Just in case your culinary ambitions and aptitude are beating out of control, here is a recipe to create your Galette des Rois:

Ingredients:

2 round sheets of Puff Pastry

3 eggs

7 oz. almond paste

½ cup of sugar (4 oz)

3-1/2 Tbls. of butter

Preparation:

Leave the puff pastry at room temperature for 2 hours

Preheat oven to 400 degrees F

Line a baking sheet with baking parchment and roll each sheet of

pastry into a 12 inch circle

Mix the eggs, sugar and almond paste until smooth

Spread the mixture evenly on one circle of pasty

Place a “charm” into the almond mixture

Place a sheet of pastry on top and press the two circles together

Brush a beaten egg mixture on top of the pastry. This gives the

cakes a glow

Bake for 20-25 minutes until golden brown.

Always serve warm.

Yummy to the last slice!

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Surprise, You’ve Got Land!

About nine days ago a letter arrived in the mail with a lawyer’s return address.  That’s never good news. Inside was a surprise. I owned a lot on Lake Thunderbird near Smithville, Texas.  I also owed the back taxes and the Homeowners’ Association fees from….1983.  Yep, those were my exact words, too .
Out came the Texas map to find County Road 2104. There it was at the corner of Dead End and No Way Out.  I did what any rational human being would do, I called my lawyer.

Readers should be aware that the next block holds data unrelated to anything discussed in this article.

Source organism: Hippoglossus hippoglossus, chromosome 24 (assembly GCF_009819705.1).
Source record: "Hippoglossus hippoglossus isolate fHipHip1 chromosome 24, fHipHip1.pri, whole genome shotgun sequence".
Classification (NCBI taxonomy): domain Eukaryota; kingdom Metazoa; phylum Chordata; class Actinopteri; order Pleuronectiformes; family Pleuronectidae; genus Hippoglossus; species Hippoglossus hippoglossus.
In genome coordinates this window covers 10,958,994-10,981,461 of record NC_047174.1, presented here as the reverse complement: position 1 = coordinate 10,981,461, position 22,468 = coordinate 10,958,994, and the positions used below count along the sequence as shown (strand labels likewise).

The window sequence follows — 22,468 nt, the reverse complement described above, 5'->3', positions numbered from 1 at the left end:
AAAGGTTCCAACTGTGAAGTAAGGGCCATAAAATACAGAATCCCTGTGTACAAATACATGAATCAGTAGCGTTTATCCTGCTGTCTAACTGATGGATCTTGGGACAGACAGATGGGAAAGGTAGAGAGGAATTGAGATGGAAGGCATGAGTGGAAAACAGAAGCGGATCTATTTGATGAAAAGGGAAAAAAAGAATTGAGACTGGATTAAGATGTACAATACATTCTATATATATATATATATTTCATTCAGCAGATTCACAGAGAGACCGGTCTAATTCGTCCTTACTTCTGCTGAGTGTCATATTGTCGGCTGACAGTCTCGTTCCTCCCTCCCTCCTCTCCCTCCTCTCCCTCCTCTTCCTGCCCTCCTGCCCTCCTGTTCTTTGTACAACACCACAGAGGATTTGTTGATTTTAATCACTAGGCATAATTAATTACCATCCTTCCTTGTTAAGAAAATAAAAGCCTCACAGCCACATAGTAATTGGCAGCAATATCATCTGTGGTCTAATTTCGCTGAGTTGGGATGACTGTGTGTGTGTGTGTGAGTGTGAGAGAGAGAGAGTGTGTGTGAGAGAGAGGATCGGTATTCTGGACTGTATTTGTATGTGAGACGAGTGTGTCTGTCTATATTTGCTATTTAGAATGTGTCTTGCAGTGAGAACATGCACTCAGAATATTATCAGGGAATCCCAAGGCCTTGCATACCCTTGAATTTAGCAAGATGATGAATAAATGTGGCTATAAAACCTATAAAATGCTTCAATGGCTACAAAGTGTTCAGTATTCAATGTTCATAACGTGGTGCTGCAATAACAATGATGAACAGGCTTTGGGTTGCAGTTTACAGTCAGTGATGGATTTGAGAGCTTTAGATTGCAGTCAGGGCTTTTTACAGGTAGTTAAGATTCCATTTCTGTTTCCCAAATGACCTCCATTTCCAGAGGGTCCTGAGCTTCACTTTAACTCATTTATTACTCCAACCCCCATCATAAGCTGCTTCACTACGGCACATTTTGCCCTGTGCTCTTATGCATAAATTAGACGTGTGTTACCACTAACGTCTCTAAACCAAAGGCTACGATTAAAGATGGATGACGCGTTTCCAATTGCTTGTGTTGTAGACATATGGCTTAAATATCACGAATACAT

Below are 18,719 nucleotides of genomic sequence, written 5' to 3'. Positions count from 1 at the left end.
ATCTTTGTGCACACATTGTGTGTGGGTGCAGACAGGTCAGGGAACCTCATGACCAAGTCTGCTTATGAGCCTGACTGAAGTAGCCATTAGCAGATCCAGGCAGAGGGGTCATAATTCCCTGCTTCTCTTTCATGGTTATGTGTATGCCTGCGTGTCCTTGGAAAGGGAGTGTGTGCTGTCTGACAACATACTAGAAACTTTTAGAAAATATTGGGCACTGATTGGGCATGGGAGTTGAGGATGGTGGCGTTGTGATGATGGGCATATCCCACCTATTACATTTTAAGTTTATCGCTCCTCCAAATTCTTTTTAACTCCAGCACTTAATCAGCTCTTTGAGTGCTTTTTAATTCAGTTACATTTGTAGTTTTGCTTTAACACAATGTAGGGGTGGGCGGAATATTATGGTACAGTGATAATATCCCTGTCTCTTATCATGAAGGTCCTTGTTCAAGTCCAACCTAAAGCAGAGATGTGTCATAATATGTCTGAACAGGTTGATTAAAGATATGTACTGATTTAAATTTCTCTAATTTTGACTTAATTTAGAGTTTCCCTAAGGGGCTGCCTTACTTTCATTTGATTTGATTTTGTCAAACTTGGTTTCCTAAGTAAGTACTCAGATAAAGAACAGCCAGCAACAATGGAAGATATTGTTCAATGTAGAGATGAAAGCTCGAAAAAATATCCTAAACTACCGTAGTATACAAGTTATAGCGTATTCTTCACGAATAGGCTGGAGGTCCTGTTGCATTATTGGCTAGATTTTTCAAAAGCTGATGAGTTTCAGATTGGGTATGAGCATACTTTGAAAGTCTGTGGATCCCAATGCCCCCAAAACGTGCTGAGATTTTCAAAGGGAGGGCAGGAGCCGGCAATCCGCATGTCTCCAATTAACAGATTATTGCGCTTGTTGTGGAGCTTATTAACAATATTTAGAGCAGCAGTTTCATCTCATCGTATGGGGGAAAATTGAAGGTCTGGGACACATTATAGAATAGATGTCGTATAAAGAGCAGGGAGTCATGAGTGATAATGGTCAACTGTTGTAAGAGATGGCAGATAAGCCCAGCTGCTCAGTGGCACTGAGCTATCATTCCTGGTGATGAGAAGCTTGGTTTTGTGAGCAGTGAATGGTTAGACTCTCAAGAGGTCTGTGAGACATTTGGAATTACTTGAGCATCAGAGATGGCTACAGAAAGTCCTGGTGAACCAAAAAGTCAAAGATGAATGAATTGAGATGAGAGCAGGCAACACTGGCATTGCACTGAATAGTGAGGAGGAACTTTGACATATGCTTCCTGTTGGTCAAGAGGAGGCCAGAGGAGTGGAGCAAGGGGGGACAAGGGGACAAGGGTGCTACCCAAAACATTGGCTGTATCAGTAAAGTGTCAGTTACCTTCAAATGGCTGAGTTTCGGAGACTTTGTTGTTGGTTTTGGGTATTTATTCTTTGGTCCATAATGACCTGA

“Jim, apparently Kent (deceased husband) bought some land and conveniently failed to tell me about it. I can’t afford this. Please make it go away.”
“Humm.  Let me make a few phone calls.”

One Week Later
“Nope, this is going to be a sticky one. You need to see the property before we take further action.”
Thunderbird Lake is 45 minutes south of Austin.

Austin to Smithville

Austin to Smithville

This part of Texas has rolling bumps. Texans call them hills, but that’s a bit of exaggeration.  Scrub Oak, mesquite and brush blanket the land. Being a Native Texan, I take the landscape for granted, no longer snapping to its beauty or flaws. It’s like being married to the same person for 50 years; the good and bad create the whole.